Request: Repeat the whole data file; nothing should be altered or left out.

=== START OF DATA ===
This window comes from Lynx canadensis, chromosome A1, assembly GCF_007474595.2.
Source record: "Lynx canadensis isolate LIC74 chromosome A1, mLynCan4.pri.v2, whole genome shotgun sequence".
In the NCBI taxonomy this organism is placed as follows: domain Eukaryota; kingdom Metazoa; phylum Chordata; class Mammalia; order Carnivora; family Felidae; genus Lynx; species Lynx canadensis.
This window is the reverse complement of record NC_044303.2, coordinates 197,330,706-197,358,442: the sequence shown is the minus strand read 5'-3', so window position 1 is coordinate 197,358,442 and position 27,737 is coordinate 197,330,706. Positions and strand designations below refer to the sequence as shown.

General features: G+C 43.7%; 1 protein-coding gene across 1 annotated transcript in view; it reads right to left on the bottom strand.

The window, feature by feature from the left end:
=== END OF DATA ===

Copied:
This window comes from Lynx canadensis, chromosome A1, assembly GCF_007474595.2.
Source record: "Lynx canadensis isolate LIC74 chromosome A1, mLynCan4.pri.v2, whole genome shotgun sequence".
In the NCBI taxonomy this organism is placed as follows: domain Eukaryota; kingdom Metazoa; phylum Chordata; class Mammalia; order Carnivora; family Felidae; genus Lynx; species Lynx canadensis.
This window is the reverse complement of record NC_044303.2, coordinates 197,330,706-197,358,442: the sequence shown is the minus strand read 5'-3', so window position 1 is coordinate 197,358,442 and position 27,737 is coordinate 197,330,706. Positions and strand designations below refer to the sequence as shown.

General features: G+C 43.7%; 1 protein-coding gene across 1 annotated transcript in view; it reads right to left on the bottom strand.

The window, feature by feature from the left end: